We are tantalizingly close to having a finished book! Here are the first two reviews of Evolution: The Story of Life on Earth. So far so good!
Evolution: The Story of Life on Earth
Jay Hosler, Kevin Cannon, and Zander Cannon, Hill and Wang, $18.95 (160p) ISBN 978-0-8090-9476-9
Featuring the same amusing characters as those found in Mark Schultz’s The Stuff of Life: A Graphic Guide to Genetics and DNA, Hosler’s sequel does for natural selection what its predecessor did for human genetics. The intrepid Glargalian scientist, Bloort 183, has returned and serves as the book’s principal narrator. This time he has invited King Floorsh 727 and Prince Floorsh 418 on a tour of the newly opened Glargalian Holographic Museum of Earth Evolution. Hosler (Clan Apis; Sandwalk Adventures) is also a professor of biology and provides readers with much more than a simple graphic primer on evolution. With the Cannons’ wonderful illustrations providing a visual anchor, Hosler discusses everything from the atomic to the planetary, from endosymbiosis to mass extinction. The book, like its predecessor, may be too dense with information–for instance, the 54 million years of the Cambrian period is covered in a mere six panels. However, readers should find at the end of their journey through Bloort’s Holographic Museum that they’ve learned a tremendous amount about earth’s evolution, and have had more than their fair share of amusement in doing so. (Jan.)
A graphic introduction to evolution, full of cheerfully silly but educational digressions.
Repeating the conceit of their The Stuff of Life: A Graphic Guide to Genetics and DNA (2009), Hosler (Biology/Juniata Coll.) and the Cannons reintroduce their alien professor, Bloort 183, who delivers an illustrated lecture on the inhabitants of the bizarre, newly discovered planet Earth, which contains the first life known to exist outside the professor’s own world, Glargal. The occasion is an exclusive, pre-opening royal tour of the Glargalian Holographic Museum of Earth Evolution. His audience, King Floorsh 727 and a precocious son, do their pedagogical duty by interjecting appropriate questions. Notwithstanding the comic-book format, Hosler does not dumb down his subject but provides a precise overview of evolution beginning with the cooling of the primordial Earth, the origin of life and the rise of single and multicellular organisms down through geological eras. A comical biography of Charles Darwin leads into an accurate description of the mechanism of natural selection—random variation within a species with survival of advantageous traits—and the text proceeds smoothly to the origin of species, sexual selection, evolutionary constraints, vestigial organs and extinction. Despite the advertising and imaginative, droll illustrations, the book may not win over science-phobic readers, but it’s a solid introduction.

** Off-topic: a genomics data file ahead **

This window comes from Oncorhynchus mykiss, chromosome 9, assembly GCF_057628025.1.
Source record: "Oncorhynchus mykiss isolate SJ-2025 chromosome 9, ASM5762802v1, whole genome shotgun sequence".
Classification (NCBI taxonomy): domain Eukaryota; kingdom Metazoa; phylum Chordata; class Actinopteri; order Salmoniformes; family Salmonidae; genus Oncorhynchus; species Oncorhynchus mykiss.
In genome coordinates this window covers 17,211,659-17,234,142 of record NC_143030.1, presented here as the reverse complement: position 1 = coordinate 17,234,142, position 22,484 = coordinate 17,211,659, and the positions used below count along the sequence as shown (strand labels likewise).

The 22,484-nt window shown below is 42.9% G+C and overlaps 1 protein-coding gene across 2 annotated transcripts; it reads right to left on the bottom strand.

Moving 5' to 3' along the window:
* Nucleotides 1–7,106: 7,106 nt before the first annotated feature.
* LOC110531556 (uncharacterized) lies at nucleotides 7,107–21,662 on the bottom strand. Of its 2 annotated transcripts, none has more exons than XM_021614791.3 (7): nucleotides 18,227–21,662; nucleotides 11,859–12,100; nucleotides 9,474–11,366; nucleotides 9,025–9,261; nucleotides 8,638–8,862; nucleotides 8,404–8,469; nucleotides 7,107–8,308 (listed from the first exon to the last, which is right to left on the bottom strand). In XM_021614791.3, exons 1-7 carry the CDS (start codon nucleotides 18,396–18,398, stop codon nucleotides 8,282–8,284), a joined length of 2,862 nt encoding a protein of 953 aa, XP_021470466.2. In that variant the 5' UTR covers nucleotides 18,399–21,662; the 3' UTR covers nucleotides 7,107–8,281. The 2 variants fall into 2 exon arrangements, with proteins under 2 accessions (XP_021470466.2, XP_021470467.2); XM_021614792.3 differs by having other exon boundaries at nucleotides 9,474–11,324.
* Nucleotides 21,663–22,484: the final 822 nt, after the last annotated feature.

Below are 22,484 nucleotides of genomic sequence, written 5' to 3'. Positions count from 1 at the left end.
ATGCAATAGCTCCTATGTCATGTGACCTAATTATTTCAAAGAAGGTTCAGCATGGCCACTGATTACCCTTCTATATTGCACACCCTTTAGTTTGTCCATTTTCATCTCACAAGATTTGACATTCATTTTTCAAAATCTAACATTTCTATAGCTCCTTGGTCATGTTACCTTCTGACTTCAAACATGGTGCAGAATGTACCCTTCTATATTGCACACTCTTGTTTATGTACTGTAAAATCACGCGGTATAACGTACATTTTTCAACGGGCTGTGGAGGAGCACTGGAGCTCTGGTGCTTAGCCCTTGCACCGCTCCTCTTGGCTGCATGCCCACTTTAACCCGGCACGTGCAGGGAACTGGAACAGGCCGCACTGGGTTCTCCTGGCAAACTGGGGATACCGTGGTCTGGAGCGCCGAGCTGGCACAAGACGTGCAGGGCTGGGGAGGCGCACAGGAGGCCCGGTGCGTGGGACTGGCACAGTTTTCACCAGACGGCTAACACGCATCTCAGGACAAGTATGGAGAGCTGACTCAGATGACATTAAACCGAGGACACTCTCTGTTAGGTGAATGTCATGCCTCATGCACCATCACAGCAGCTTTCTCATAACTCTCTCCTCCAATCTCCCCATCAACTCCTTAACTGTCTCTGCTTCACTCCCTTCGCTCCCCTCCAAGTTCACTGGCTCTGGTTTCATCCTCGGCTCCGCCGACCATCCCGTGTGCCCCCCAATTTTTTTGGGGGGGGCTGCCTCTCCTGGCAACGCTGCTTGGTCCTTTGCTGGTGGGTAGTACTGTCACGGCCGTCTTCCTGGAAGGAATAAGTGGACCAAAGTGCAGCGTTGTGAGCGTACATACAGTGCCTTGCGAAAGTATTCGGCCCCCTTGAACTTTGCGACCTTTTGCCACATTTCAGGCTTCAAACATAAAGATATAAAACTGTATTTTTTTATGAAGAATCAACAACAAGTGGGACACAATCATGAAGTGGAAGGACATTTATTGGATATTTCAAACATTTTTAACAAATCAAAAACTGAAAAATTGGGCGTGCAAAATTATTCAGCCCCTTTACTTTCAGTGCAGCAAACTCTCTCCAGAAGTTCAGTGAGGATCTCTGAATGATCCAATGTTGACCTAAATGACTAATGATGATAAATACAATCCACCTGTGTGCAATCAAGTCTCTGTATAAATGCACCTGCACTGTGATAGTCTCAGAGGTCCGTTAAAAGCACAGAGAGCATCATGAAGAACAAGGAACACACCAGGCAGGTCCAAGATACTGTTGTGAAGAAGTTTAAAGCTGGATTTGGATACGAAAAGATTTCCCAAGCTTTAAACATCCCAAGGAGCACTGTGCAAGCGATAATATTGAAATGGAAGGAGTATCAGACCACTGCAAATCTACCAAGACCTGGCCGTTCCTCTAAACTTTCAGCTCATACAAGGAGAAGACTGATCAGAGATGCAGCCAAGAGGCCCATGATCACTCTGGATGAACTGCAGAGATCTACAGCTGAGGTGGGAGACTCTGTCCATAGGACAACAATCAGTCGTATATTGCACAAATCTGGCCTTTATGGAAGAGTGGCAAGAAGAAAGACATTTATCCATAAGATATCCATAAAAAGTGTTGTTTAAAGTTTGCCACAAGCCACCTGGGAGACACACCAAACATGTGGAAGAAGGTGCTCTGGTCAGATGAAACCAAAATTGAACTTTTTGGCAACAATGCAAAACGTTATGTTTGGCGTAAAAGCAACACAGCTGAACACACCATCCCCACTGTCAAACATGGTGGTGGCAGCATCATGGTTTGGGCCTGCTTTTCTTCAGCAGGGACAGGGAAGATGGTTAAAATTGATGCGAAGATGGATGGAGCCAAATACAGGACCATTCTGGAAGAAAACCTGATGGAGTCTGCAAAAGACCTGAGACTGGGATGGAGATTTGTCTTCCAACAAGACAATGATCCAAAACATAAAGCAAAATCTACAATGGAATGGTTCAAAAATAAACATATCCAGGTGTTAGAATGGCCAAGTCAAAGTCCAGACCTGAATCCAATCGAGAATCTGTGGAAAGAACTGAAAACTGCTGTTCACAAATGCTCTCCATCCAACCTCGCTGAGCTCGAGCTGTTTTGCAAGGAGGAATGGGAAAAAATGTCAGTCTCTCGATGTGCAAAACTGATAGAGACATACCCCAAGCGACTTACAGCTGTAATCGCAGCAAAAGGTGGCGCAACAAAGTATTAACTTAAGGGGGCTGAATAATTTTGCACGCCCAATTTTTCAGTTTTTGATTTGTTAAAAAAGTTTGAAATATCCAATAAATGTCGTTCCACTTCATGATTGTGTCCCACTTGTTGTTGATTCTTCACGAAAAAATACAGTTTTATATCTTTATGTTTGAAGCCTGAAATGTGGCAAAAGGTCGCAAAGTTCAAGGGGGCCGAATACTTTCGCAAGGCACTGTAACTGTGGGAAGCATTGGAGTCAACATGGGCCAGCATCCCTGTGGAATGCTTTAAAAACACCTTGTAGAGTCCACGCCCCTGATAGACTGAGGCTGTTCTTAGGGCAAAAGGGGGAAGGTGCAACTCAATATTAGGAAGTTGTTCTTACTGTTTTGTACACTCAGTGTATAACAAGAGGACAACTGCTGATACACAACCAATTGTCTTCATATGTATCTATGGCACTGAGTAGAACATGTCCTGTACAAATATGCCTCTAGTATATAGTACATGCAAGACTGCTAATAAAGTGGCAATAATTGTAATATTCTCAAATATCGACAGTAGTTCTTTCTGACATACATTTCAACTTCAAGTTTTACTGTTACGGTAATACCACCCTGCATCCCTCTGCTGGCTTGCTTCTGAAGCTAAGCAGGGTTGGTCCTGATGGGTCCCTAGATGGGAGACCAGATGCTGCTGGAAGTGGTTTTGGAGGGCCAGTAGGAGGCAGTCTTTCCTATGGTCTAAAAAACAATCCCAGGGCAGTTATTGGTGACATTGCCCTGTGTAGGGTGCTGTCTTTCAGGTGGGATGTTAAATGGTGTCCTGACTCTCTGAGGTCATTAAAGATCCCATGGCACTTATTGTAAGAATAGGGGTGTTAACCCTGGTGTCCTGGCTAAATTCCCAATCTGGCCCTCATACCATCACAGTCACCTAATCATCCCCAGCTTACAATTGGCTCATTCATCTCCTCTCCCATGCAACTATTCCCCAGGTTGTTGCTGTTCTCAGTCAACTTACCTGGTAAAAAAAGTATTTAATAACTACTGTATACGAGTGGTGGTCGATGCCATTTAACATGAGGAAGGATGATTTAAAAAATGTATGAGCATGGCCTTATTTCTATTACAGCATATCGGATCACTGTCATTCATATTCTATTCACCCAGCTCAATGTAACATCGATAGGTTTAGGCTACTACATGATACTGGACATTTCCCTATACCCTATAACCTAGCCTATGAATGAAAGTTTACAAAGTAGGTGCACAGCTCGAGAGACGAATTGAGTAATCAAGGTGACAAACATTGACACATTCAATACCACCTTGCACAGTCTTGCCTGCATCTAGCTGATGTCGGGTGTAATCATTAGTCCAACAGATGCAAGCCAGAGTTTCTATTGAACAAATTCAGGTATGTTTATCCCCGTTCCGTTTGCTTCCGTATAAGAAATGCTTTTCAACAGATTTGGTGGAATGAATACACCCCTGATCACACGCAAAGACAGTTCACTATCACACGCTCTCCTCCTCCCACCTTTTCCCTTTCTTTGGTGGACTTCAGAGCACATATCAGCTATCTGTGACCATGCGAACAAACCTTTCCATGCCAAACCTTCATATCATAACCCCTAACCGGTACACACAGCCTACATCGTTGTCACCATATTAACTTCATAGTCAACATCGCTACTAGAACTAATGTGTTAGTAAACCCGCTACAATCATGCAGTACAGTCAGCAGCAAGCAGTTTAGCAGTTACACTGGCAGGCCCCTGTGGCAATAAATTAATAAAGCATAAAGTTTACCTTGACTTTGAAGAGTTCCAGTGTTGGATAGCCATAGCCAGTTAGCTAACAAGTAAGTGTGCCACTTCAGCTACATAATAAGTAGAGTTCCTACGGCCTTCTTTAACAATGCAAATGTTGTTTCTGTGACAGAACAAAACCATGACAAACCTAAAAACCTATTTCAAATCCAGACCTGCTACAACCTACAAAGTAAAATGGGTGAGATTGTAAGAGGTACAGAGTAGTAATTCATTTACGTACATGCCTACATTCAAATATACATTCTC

An accessible, nuts-and-bolts explanation of evolution for adults who want a refresher and high-school teachers searching for a simple primer.